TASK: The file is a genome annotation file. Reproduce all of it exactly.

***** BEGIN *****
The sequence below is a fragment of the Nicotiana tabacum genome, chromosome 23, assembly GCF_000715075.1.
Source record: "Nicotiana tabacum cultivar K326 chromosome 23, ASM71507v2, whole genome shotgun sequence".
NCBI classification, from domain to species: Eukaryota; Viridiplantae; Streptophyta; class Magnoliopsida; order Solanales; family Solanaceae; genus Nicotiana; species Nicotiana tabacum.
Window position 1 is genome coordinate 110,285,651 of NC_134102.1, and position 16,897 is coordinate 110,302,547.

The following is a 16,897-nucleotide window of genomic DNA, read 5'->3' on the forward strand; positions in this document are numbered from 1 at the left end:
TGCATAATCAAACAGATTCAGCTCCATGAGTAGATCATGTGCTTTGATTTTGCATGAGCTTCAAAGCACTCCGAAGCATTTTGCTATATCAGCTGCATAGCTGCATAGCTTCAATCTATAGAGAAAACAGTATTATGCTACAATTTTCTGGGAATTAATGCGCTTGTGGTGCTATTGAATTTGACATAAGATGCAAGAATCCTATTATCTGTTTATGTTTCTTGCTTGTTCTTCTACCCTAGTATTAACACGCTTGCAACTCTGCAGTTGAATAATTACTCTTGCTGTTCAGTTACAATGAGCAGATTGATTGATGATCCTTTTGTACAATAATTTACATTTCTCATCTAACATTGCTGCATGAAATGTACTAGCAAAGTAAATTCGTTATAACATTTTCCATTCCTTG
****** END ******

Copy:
The sequence below is a fragment of the Nicotiana tabacum genome, chromosome 23, assembly GCF_000715075.1.
Source record: "Nicotiana tabacum cultivar K326 chromosome 23, ASM71507v2, whole genome shotgun sequence".
NCBI classification, from domain to species: Eukaryota; Viridiplantae; Streptophyta; class Magnoliopsida; order Solanales; family Solanaceae; genus Nicotiana; species Nicotiana tabacum.
Window position 1 is genome coordinate 110,285,651 of NC_134102.1, and position 16,897 is coordinate 110,302,547.

The following is a 16,897-nucleotide window of genomic DNA, read 5'->3' on the forward strand; positions in this document are numbered from 1 at the left end:
TGCATAATCAAACAGATTCAGCTCCATGAGTAGATCATGTGCTTTGATTTTGCATGAGCTTCAAAGCACTCCGAAGCATTTTGCTATATCAGCTGCATAGCTGCATAGCTTCAATCTATAGAGAAAACAGTATTATGCTACAATTTTCTGGGAATTAATGCGCTTGTGGTGCTATTGAATTTGACATAAGATGCAAGAATCCTATTATCTGTTTATGTTTCTTGCTTGTTCTTCTACCCTAGTATTAACACGCTTGCAACTCTGCAGTTGAATAATTACTCTTGCTGTTCAGTTACAATGAGCAGATTGATTGATGATCCTTTTGTACAATAATTTACATTTCTCATCTAACATTGCTGCATGAAATGTACTAGCAAAGTAAATTCGTTATAACATTTTCCATTCCTTG